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Volume 7595

ERB 100-Word Drabbles
DECEMBER IV Edition :: Days 1-15
by Robert Allen Lupton
See Days 16 - 31 at ERBzine 7595a

With Collations, Web Page Layout and ERBzine Illustrations and References by Bill Hillman

December 1
: On his day in 1921, the first episode of the fifteen chapter serial, “The Adventures of Tarzan” opened. The film was based on “The Return of Tarzan” and “Tarzan and the Jewels of Opar.” Louise Lorraine (at age 16) was the new Jane and Lillian Worth played La. Frank Merrill, who would later star as Tarzan, appeared as an Arab guard.
The first episode was originally titled Jungle Romance, but when the serial was edited down to 10 chapters in 1928, it became “The Return of Tarzan,” and when re-edited with sound in 1935, it became “Tarzan the Fearless."  I doubt they asked Buster Crabbe if he was okay with the new chapter title.
    Details about the serial and several photographs ate located at:
The drabble for today is an excerpt from the comments by director Robert F. Hill concerning the film’s success.


 “I credit the author, Edgar Rice Burroughs, for much of the success of the film. “The Adventures of Tarzan” serial embodies all the mystery, the charm of action for which Mr. Burroughs' novels are noted. The author has been of invaluable assistance throughout the production in securing the proper jungle atmosphere, garbing the various characters correctly and in injecting the proper suspense. Mr. Burroughs spent many days on location and in the studios with us in this work. His expression of keen approval during a recent screening of "Adventures of Tarzan" has well repaid the expenditure of time and effort."

December 2:
On this day in 1941, Edgar Rice Burroughs began writing the story that was intended to be the sequel to “Wizard of Venus.” Five days later Pearl Harbor was bombed, the United States entered WW2, and Burroughs abandoned writing fiction for the next two years.
    The manuscript is only two pages, barely a fragment. Burroughs never returned to it. I’d love to read it or see it made available for other writers to finish. Perhaps an anthology collection, with several writers taking the story in different directions. After all, in the fragment, ERB leaves Carson and Ero Shan excitedly discovering a ship on an unknown ocean beneath them.
    Read about the Wizard of Venus” at:
    The 100 word drabble for today is “Unfinished,” and it was inspired by that fragment.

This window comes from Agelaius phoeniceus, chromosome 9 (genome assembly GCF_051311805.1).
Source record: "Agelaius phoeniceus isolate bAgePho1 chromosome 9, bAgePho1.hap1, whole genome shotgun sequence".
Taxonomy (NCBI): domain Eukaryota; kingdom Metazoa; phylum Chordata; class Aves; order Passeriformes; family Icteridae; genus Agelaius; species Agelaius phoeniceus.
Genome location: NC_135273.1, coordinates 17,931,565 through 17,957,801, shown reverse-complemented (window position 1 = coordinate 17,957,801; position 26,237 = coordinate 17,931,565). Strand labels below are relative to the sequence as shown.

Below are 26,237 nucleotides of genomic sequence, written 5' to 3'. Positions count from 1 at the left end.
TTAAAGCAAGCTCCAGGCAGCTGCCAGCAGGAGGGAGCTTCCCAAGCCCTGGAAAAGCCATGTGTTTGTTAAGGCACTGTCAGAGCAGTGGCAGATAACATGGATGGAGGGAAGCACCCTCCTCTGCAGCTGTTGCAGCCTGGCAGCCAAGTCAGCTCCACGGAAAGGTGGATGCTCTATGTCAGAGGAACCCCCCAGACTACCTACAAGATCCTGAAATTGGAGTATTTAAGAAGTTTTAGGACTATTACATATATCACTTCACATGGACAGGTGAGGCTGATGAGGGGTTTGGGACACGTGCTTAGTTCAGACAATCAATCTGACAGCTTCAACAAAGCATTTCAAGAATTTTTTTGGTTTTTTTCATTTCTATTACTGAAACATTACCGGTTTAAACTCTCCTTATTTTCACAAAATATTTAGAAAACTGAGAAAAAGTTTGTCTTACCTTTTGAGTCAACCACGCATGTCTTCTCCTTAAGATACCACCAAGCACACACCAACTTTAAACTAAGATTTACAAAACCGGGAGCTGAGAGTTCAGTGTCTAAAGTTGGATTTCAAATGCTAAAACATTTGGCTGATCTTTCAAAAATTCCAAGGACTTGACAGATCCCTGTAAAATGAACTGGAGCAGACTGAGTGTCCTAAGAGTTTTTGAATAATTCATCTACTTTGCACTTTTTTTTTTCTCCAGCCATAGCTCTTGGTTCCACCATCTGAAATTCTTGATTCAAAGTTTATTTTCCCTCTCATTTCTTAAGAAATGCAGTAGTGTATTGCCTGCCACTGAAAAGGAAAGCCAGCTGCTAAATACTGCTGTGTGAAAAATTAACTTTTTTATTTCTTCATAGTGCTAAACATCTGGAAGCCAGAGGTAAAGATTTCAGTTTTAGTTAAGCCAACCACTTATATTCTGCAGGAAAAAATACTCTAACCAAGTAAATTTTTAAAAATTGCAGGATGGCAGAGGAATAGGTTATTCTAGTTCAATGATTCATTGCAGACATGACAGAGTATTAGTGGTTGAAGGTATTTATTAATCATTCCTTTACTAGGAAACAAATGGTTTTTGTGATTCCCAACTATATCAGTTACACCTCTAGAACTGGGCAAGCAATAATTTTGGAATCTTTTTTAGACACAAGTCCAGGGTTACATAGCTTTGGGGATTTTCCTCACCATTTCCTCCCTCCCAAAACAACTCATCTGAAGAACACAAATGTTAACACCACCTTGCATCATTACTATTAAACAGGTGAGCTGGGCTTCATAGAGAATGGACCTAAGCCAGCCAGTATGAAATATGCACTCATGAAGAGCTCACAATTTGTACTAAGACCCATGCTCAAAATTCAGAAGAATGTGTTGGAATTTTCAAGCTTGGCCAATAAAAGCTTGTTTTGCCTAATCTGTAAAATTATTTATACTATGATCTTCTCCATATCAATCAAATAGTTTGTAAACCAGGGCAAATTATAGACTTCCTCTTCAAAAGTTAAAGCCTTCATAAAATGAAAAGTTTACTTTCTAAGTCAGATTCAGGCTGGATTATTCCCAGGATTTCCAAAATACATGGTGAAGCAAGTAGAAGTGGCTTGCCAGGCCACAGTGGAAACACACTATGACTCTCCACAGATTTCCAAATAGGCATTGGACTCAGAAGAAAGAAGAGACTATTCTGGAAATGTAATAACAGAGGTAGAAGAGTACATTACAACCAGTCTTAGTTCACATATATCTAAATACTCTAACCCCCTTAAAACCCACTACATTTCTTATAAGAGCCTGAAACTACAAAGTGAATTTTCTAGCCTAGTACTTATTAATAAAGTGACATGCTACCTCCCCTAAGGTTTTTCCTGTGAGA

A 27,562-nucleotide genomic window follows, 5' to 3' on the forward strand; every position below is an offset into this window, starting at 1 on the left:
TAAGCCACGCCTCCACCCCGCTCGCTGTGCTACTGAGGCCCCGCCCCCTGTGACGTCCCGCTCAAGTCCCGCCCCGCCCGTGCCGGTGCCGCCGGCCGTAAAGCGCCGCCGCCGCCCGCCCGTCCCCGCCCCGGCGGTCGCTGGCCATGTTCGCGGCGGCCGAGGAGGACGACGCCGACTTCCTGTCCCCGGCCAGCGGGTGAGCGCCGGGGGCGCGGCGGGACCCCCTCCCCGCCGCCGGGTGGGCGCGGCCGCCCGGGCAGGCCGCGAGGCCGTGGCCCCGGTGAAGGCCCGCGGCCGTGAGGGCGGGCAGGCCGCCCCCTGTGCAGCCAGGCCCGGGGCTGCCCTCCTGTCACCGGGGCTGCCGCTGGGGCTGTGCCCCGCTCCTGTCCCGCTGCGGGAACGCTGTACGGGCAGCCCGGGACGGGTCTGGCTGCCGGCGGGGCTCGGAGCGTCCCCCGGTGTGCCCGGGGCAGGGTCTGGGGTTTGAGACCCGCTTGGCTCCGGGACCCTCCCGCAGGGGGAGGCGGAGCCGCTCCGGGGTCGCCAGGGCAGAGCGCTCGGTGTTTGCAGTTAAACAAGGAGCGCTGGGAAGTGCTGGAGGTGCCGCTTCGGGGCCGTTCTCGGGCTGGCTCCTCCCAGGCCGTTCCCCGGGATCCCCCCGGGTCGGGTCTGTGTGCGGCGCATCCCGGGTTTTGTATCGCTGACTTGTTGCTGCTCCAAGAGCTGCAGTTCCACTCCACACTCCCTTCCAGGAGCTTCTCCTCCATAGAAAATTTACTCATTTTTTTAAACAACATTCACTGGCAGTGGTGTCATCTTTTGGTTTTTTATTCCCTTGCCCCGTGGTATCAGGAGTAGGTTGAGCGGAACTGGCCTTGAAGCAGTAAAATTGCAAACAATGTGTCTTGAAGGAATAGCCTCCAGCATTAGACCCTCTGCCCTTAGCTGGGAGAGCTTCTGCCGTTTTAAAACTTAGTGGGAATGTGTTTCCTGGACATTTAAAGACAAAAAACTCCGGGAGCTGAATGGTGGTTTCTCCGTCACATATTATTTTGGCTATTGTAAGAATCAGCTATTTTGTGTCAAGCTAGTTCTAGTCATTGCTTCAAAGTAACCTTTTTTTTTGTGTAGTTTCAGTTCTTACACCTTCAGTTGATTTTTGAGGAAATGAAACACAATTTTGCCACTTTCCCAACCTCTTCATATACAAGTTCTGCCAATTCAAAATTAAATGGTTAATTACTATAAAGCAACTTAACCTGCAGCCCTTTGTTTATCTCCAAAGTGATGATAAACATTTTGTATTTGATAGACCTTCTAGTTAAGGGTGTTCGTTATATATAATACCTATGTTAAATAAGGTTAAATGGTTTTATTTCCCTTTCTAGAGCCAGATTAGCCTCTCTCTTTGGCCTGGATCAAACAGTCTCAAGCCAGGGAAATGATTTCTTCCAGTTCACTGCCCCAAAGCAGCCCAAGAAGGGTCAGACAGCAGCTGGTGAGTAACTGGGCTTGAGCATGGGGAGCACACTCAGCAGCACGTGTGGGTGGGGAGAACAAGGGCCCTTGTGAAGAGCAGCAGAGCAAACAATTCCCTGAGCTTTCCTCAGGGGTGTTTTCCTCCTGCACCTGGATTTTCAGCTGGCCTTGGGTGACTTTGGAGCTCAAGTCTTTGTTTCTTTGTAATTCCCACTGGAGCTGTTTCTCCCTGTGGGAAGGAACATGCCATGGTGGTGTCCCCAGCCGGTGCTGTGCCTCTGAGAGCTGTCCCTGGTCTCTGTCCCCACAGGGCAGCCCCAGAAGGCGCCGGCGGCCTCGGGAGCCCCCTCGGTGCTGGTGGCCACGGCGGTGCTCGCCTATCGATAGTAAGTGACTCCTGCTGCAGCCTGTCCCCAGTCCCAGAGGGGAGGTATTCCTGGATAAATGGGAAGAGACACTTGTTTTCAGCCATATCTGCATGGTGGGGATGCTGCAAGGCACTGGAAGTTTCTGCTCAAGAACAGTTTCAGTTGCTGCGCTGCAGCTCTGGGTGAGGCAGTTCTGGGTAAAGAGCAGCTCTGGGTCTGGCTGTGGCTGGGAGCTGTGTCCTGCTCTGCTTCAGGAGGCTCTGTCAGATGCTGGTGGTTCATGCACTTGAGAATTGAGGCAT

After World War Two, Hulbert Burroughs and his father visited before they left Hawaii.
“Dad, it’s great you’re writing again. Didn’t you start a new Venus novel right before Pearl Harbor.”

“Yes, Hully, but Tarzan and John Carter reached out with stories needing to be told and I’ve heard from Pellucidar via the Gridley Wave.”

“I always liked Carson Napier.”
“So do I, but he hasn’t contacted me.”
Dad, are you saying you write what Tarzan, Carter, and the others tell you. Save that for your readers!”

Burroughs smiled mischievously. “Why son, you can’t believe I make this stuff up?”

December 3:
On this day in 1984, the Union Carbide Fire in India killed actress, Shakeela Bana Bhopal, along with thousands of other people. Shakeela starred in three Bollywood Tarzan Films, Rocket Tarzan, Tarzan and Hercules and Tarzan aur Jadui Chirag.
Shakeela deserves an annual mention, but she’s not the subject of today’s article.
    On this day in 1935, Edgar Rice Burroughs was recovering from in the Good Samaritan Hospital in Los Angles. Admitted under the name, John B. Downs, in order to keep away the newspaper. Burroughs was confined to room 823 and he wrote a poem about it. Irwin Porges shared the first two stanzas in his book, “Edgar Rice Burroughs: The Man Who Created Tarzan.
A number of ERB poems are available at:
Miss Collins comes at seven,
And Fansie comes at three,
The night nurse at eleven
To dear old eight-two-three.
They rub me and they scrub me;
They change my silly shirt;
They jab me with their needles
To ease my every hurt. . . .
    Today’s 100 word drabble, “Good Beat,” was inspired by the poem and Burroughs’s visit to the hospital. A tip of the hat to Chuck Berry.


Miss Collins, the charge nurse at the Good Samaritan Hospital walked into room 823 promptly at seven AM. “Well, how’s Mr. Downs this morning. The night nurse said you were writing all night.”

“The muse was upon me.”
“Indeed, Mr. Burroughs. Your secret’s safe with me. Why John B. Downs?”
“To keep away reporters. I didn’t pick Johnny B. Goode because I’m sick and I wasn’t sick enough for John B. Bad, but I was feeling pretty low, so John B. Downs it is.”

“I like Johnny B. Goode. Put it to music, I'm sure I could dance to it.”

December 4:
On this day eighty years ago in 1942, after dinner and poker with his friends, Edgar Rice Burroughs packed to board a C-87 Liberator Express Transport bound for Australia and New Caledonia. He also began writing a journal which would eventually reach fifty pages in length and be titled, “The Dairy of a Confused Old Man or Buck Burroughs Rides Again.
    Danton Burroughs shared the journal and it has been faithfully reproduced at:
Fascinating reading.
    The drabble for today, “All Aboard,” is a 100 word excerpt from ERB’s entry for December 4, 1942. It should be noted that passengers were allowed a strict weight limit on their baggage. Somethings never change.


“After all my care in packing, my gear wasn’t weighed. It never was during nearly 7000 miles of air travel.